Jacob just began his high school senior year. He and his parents recently consulted us about raising the money he needs for a quality college.
Mom and dad can help, but their means are limited, so Jacob needs government grants and loans, summer jobs, and part-time work during the academic year to go to school.
Scholarships would be a big help. They’re the largest source of free money for college, providing as much as three times the amount available in federal grants!
But Jacob hasn’t looked for scholarships. This means he’s about six months behind his more scholarship-savvy classmates. Notifications about scholarship opportunities began coming out this past spring, and fall of the senior year is the key time to apply for them.
Why hasn’t he looked? “I’m just a C+ student,” he said, “I play football and soccer, but I don’t start. Why should I bother looking for scholarships?”
And that’s the biggest myth about scholarships — that they’re limited to academic and athletic stars. They’re not. Scholarships also go to students who meet a wide range of eligibility criteria including, but not limited to:
- Student community, extracurricular, and leadership activities;
- Student interest in various college majors and careers;
- Parent or student jobs with certain employers;
- Parent or student membership in various civic organizations, churches, labor unions; and
- Residence in cities, counties, and towns served by one of America’s millions of charitable foundations.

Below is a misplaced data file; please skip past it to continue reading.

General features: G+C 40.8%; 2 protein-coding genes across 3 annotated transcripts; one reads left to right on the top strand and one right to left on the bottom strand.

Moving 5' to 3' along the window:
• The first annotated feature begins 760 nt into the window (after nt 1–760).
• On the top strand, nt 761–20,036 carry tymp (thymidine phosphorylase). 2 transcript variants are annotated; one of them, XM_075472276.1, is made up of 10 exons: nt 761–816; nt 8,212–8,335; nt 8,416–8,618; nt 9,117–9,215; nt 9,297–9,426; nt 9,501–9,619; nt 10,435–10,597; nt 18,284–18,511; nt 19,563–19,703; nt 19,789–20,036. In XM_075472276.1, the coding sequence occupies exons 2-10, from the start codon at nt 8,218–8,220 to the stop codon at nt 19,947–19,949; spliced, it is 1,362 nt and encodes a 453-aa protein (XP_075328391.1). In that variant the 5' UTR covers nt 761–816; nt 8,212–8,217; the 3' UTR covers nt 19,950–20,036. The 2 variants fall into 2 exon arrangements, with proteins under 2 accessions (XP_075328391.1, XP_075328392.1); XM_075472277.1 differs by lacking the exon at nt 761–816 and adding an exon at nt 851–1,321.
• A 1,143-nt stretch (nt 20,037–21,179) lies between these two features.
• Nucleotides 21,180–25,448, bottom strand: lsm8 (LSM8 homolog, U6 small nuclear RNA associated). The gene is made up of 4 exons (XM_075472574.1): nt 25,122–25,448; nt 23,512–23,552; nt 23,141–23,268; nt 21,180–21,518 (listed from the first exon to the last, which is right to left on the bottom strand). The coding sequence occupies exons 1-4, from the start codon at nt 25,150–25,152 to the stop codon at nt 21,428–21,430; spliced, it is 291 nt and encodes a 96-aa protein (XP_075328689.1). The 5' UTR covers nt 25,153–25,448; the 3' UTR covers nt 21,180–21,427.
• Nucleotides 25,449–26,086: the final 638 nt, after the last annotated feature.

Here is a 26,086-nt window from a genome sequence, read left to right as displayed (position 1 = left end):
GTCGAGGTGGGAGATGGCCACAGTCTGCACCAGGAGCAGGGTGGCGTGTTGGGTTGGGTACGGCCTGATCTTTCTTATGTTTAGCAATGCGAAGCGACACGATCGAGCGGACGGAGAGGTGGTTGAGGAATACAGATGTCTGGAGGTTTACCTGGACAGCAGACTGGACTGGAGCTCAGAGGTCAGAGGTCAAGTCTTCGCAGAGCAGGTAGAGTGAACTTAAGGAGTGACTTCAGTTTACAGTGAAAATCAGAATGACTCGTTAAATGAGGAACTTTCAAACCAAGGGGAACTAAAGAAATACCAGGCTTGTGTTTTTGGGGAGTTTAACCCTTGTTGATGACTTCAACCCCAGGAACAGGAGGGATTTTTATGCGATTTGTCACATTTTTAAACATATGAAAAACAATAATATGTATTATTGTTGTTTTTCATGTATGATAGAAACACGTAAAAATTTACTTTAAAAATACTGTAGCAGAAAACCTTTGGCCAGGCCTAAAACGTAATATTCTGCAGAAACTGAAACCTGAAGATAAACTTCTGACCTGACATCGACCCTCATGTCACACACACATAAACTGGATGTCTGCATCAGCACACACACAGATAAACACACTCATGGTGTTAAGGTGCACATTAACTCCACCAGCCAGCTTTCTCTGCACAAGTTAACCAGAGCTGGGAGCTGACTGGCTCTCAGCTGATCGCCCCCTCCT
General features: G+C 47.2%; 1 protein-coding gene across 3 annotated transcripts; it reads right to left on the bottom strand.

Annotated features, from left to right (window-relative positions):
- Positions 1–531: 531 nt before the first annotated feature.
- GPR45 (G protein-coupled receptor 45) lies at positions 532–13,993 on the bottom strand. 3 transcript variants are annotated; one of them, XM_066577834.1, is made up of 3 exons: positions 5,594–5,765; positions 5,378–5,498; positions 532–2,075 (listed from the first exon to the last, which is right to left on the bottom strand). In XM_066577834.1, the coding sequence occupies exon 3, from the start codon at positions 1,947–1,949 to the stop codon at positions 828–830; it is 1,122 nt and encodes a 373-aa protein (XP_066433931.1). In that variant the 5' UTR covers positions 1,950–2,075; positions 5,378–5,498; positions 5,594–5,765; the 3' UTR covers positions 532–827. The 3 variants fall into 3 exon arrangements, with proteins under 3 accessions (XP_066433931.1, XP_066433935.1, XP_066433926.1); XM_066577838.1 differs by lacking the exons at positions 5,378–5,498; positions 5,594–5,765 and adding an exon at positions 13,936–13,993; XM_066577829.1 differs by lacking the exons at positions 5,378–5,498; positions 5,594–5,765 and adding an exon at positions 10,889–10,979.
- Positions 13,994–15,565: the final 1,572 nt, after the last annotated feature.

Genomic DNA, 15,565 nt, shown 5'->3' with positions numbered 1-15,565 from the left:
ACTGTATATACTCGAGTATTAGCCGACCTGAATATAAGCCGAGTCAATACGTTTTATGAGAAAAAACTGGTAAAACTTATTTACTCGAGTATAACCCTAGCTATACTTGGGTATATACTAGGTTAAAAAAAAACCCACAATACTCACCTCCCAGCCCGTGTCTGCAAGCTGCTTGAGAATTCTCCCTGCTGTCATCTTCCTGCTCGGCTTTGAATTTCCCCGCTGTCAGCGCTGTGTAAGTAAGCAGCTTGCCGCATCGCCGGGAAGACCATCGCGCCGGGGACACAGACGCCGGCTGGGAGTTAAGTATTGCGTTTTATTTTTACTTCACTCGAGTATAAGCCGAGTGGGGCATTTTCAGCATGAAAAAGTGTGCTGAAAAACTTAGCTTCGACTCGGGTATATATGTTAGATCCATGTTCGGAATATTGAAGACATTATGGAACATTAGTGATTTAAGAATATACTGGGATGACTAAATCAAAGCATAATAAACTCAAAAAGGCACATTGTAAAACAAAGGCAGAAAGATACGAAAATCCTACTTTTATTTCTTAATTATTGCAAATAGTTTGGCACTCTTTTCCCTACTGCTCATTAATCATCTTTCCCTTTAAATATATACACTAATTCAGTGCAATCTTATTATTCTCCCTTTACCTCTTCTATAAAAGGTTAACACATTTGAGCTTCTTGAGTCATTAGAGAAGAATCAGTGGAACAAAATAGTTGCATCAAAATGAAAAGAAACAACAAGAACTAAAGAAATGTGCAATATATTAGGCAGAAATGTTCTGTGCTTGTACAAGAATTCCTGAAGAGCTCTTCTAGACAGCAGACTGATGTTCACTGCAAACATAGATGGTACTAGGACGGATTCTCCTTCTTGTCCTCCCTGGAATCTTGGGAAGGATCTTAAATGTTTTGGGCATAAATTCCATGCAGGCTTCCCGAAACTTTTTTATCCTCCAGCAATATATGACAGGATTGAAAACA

Where should Jacob begin his scholarship search? There are two places to visit right right away, and keep visiting through high school graduation:
- High School Counselor’s Office: It receives notices about scholarships throughout the year. It organizes the in file cabinets, notebooks, or online for students to access them; and
- Scholarship Search Engines: These national internet databases use student-created profiles to generate lists of scholarships for which students are eligible. Students won’t win every scholarship on their lists, but they should apply for all of them because they’re at least qualified candidates.
Free scholarship search engines are the ones to use. Some of the biggest are College Board, Fastweb, and Scholarships.com. But be warned, many search engines sell student profile data to merchants, so resist the adds you’ll get for products you don’t use or can’t afford.
There’s no single database or application for scholarships. As a result, students have to invest lots of time searching and applying for them. But think of it this way — every scholarship dollar won is one less student loan dollar to borrow. And at today’s interest rates, every student loan dollar borrowed can cost up to $2.05 to repay.
So what are you waiting for? Get busy! Start your scholarship search today!
Need pointers about seeking and applying for college scholarships? Students and their parents may consult College Affordability Solutions for free. Contact us by calling (512) 366-5354 or emailing firstname.lastname@example.org.